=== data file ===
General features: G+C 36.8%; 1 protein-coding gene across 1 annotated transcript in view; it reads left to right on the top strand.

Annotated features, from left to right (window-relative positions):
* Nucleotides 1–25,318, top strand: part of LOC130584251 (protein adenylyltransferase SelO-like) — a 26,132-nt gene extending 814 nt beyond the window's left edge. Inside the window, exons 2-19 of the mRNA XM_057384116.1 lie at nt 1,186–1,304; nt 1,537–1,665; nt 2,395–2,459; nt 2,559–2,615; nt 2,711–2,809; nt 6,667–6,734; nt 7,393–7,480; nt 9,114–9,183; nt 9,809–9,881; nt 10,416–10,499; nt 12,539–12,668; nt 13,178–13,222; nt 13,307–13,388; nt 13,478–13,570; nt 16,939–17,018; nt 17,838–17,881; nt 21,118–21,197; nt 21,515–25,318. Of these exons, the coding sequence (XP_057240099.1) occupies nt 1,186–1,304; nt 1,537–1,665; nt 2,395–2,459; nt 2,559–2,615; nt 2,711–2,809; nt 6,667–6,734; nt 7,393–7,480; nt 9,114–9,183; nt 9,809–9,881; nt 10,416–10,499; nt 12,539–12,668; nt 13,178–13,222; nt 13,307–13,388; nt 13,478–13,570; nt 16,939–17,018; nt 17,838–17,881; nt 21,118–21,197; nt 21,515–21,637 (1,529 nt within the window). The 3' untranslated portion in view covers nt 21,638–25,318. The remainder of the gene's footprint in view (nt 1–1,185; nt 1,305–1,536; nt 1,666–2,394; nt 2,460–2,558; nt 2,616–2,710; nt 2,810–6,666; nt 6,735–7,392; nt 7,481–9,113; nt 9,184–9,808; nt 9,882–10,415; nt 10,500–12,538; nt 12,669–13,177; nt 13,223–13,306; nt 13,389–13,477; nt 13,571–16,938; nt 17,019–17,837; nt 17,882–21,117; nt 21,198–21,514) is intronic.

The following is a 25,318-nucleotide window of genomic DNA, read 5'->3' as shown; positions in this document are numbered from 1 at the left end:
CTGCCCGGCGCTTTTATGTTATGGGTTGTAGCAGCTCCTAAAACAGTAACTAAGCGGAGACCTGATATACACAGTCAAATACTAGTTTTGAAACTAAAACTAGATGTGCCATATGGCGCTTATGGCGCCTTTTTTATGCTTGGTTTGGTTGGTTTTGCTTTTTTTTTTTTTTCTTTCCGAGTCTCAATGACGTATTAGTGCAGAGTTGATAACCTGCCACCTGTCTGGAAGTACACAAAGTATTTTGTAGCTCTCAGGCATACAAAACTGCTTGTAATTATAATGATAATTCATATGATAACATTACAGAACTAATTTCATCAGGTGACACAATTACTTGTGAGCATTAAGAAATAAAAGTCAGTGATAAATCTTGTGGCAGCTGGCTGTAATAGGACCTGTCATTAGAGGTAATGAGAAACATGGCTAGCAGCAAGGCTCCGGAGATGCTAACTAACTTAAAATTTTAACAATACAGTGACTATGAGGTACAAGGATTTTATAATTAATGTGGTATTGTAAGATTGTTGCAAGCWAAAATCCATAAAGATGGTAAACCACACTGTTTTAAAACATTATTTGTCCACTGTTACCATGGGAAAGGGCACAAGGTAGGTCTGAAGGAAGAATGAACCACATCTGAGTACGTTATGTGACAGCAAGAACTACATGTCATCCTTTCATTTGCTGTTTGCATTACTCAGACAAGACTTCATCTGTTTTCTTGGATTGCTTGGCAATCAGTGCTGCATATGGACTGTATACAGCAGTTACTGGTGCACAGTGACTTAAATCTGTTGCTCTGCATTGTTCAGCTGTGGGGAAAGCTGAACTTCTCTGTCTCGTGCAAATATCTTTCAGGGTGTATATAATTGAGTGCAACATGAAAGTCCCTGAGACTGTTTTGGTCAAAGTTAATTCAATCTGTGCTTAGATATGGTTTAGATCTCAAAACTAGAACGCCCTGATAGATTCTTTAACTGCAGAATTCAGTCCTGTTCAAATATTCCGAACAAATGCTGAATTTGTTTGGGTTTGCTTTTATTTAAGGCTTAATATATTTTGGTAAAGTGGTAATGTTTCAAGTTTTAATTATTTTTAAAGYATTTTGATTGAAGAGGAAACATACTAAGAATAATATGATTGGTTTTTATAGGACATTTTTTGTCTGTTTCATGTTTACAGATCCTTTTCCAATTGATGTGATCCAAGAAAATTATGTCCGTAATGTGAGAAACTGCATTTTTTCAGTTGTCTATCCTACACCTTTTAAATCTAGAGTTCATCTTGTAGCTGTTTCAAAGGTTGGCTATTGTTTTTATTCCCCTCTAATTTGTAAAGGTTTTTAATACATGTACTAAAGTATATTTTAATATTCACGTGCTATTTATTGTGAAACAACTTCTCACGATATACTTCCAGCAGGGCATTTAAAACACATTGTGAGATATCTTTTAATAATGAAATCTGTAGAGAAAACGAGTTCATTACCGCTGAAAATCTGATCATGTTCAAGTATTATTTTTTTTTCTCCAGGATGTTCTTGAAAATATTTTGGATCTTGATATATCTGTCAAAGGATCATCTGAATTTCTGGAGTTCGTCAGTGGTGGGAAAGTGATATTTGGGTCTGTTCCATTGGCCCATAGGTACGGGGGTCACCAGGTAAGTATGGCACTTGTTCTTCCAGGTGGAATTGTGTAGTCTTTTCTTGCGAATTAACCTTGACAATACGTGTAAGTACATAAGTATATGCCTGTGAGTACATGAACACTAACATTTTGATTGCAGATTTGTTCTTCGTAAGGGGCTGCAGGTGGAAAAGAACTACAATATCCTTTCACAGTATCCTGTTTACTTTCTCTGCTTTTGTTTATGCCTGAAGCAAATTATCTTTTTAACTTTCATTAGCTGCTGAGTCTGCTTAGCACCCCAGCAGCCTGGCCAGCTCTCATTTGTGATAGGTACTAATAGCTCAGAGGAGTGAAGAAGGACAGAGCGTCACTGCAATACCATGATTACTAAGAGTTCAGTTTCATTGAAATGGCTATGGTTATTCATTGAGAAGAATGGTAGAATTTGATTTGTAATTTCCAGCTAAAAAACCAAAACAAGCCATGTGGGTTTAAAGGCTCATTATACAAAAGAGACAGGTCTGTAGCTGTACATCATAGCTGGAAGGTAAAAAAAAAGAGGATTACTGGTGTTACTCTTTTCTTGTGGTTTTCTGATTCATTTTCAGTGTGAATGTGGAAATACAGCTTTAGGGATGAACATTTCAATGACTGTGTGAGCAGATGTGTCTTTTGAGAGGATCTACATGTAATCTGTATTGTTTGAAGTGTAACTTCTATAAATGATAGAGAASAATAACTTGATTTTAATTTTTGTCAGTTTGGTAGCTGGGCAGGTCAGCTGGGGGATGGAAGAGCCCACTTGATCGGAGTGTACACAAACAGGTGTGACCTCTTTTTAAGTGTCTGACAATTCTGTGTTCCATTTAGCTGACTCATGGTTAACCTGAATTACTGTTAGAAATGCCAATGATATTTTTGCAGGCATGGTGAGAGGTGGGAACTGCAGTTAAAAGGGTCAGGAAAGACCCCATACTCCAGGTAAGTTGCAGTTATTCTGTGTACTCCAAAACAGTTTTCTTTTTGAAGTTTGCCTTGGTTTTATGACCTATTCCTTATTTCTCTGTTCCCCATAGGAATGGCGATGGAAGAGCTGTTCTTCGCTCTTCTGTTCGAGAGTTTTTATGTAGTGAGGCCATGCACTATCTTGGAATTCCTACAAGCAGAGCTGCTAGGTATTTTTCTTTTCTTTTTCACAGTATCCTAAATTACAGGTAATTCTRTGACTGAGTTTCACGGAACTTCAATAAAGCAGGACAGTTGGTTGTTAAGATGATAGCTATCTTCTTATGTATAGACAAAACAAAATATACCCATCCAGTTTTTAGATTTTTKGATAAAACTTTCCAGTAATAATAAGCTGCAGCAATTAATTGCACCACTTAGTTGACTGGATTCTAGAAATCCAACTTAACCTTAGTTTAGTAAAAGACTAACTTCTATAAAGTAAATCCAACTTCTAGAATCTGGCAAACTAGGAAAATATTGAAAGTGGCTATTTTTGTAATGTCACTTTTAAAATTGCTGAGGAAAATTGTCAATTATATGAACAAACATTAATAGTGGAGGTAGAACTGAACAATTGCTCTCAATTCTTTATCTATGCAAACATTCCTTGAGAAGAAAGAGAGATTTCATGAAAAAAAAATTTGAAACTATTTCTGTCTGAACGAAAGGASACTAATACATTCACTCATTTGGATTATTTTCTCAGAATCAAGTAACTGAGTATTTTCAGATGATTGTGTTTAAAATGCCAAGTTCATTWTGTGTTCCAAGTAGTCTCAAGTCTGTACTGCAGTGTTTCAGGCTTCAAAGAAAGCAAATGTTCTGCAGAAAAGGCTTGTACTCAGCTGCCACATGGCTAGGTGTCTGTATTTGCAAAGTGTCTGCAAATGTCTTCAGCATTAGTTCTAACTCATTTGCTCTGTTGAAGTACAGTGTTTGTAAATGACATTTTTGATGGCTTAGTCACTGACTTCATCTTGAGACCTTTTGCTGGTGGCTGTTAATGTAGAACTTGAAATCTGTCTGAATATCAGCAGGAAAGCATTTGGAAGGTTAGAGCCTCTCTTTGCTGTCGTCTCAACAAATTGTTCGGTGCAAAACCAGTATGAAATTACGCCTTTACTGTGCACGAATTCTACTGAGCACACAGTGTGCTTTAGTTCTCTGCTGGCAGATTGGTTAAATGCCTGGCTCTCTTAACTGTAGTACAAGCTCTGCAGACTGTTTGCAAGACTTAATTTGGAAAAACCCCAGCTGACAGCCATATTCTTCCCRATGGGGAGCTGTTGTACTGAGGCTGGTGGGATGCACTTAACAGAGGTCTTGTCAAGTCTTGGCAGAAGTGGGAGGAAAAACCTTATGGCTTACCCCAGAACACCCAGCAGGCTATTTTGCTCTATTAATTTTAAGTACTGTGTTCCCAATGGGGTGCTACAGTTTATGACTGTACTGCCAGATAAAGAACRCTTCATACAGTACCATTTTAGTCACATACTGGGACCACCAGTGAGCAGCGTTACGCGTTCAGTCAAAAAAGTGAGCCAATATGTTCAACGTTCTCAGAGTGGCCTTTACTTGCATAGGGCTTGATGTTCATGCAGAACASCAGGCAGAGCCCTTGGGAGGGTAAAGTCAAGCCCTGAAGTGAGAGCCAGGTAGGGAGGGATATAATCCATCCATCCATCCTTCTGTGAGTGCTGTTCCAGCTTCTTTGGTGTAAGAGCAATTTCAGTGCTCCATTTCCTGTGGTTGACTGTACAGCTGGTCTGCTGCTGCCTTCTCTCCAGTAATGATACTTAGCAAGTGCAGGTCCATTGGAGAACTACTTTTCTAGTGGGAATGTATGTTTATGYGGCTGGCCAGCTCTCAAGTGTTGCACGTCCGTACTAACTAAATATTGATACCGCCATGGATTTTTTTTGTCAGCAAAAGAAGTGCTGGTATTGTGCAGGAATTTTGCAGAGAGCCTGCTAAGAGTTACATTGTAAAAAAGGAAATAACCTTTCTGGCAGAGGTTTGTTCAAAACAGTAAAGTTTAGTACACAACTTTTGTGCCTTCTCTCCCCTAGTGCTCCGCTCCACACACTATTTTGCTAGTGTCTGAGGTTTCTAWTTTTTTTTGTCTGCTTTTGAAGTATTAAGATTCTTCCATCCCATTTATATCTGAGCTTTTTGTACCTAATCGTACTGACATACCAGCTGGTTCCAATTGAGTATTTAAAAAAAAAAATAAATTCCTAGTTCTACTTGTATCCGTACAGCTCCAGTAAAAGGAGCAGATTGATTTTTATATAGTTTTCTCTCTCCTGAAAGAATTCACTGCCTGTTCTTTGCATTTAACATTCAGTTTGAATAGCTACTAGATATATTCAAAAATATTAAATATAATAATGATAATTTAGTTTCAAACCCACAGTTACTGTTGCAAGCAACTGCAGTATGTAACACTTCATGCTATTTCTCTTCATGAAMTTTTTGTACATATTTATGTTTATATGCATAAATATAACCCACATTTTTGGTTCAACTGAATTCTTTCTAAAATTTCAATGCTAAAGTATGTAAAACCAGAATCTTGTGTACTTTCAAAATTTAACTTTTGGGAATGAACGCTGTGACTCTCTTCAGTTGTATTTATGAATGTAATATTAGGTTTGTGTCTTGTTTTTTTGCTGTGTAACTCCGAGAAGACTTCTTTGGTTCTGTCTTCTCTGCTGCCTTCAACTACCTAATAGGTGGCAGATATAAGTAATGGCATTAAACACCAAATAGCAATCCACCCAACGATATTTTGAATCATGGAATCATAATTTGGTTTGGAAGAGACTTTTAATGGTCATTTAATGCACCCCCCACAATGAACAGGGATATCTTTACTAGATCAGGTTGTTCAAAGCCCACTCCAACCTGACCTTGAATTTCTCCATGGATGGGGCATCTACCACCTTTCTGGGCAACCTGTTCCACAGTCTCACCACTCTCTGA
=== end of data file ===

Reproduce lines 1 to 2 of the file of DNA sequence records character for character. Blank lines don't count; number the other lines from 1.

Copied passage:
General features: G+C 36.8%; 1 protein-coding gene across 1 annotated transcript in view; it reads left to right on the top strand.

Annotated features, from left to right (window-relative positions):